Q. Power would be centralized in a few hands only. 
A. It was felt by the Committee that a  large 108 member General Body as in the existing MCI is too unwieldy and  is not conducive to good regulatory organization structure[a1] . Moreover, Most regulators like AICTE, UGC, TRAI, CERC, PNGRB, AERA etc. are small in size. Small body will be able to make decisions at a faster pace.

 Q. Three member autonomous boards are too small.
A. The three autonomous boards would be assisted by experts, Secretariat and Advisory Committee(s) of Experts as may be constituted by the NMC. The size has been kept small to ensure quick functioning. 
 Q. How will the boards be autonomous vis-a-vis NMC? 
A. Since the Presidents and members will be appointed directly by the Government, there will be a limit to the influence of NMC on the functioning of the Boards . Moreover, there is a clear segregation of powers of these four autonomous boards and it has been ensured that standard setting body will be different from those ensure compliance to the standards set.  NMC has two jurisdictions:(1) laying down regulations and policies guiding the boards in discharge of their duties. The Boards then get to decide autonomously individual cases in the light of the regulations laid down. (2) Exercise Appellate jurisdiction over the order of the Boards.

 Q. Full-time members will practically run NMC. 
A. All full-time/part-time members will have the same voting rights in NMC. The only real full-time members would be the Chairperson, Presidents of the four boards and Member Secretary. 

 Q. The bill is pro-private medical colleges. 
A. Section 28(1) of the Bill states that no person shall establish a new medical college without obtaining prior permission of the MAR Board. There is no separate provision for private colleges and all the provisions apply uniformly to Government and private medical colleges. Procedures have been simplified and outcome-based monitoring has been introduced to reduce the necessity of repeated inspections.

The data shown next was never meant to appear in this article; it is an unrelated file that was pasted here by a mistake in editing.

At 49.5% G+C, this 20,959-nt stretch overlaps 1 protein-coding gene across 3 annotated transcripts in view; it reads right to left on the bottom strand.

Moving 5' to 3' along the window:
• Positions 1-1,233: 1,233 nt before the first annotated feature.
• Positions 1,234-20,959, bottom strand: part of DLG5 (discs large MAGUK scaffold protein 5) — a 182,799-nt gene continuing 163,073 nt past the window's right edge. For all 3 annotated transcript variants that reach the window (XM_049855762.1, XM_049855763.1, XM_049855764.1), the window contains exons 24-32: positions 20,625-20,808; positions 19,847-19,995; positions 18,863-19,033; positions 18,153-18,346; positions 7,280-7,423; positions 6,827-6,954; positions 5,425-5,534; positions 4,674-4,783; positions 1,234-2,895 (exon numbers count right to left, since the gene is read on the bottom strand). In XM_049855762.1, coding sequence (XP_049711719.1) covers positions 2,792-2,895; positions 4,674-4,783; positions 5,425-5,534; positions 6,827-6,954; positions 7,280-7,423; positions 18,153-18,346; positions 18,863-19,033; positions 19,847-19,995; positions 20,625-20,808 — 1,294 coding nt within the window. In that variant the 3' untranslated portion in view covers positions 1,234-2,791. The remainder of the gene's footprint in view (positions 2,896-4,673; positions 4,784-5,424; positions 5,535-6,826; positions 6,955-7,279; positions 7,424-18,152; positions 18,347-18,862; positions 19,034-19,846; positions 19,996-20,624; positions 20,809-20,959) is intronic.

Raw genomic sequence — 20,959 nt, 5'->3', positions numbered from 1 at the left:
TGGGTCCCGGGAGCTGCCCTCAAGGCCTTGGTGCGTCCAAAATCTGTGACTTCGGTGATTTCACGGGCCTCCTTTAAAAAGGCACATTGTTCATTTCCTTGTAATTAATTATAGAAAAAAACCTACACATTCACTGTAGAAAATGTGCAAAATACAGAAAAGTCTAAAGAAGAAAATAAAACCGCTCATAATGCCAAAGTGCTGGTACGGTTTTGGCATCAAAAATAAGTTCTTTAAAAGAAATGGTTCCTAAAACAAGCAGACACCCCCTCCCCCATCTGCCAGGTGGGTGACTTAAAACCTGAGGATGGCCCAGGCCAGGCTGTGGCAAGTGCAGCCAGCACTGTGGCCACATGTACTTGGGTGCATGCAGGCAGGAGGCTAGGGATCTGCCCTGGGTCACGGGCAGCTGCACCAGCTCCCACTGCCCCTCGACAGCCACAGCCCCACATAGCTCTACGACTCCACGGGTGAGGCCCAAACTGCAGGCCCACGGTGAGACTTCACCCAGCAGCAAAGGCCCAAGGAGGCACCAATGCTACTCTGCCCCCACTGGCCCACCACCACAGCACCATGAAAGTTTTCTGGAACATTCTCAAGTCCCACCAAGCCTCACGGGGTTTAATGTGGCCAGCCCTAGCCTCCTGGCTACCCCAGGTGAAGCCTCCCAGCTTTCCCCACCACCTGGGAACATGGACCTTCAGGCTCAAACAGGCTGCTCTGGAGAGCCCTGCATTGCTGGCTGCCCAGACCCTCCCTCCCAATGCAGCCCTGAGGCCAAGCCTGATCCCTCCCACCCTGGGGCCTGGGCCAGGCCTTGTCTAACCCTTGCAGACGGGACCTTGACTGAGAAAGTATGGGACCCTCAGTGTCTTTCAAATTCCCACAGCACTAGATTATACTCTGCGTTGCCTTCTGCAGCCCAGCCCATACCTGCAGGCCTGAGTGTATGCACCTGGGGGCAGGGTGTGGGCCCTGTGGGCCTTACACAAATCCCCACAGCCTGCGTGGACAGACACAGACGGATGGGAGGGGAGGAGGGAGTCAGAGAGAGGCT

Q. Free increase in number of seats and introduction of PG courses will affect quality of education. A. All increased seats would be inspected before recognition. Adherence to prescribed minimum standards would be maintained on the website of the College concerned with heavy penalties in the event of furnishing false information. Licentiate exam will ensure the quality of graduating students. 
Q. Why has a licentiate exam been introduced? 
A. This has been done on the basis of DRPSC recommendations (Para 6.12) 
Q. Can the licentiate exam be merged with common final year exam? 
A. No format for the licentiate exam has been prescribed in the Act. As an expert body the NMC will take a call on the format and design of NLE and frame regulations after appropriate consultation. It is possible for NMC to take a decision to merge the licentiate exam with common final year exam.   

 Q. Licentiate exam should be replaced by a common final year exam.
 A. The DRPSC had noted the demand for a common final year exam instead of an exit exam (Para 5.32) but had finally recommended a common exit exam (Para 5.34)

 Q. What are the pros and cons of a common final year exam? 
A. The biggest advantage of a common final year exam is that students will have to appear for only one examination. However, there are several issues which will have to be considered by NMC before deciding to go for a common final year exam. These include:  • Knowledge of only 4 subjects would be tested to grant licence.  • Universities may not agree since their right to confer degrees would be subordinated to an exam conducted by NMC. • Those who fail would have to stay behind in the concerned medical college, leading to issues of infrastructure and extra fees payment. They would not even become graduates in order to qualify for various recruitment examinations which are open to graduates.  • Students tend to repeat NEET-PG in order to improve their rank, so that they can get admission to PG courses in good colleges. Rank improvement will not be possible with a common final year exam.  • NMC would become party to all litigation related to local issues in Colleges. In the event of a stay order granted due to local reasons such as delayed session in a College, the entire licentiate exam will get affected. • Foreign medical graduates who wish to practice in India would either have to be asked to rewrite the common final year exam or FMGE will have to be restored.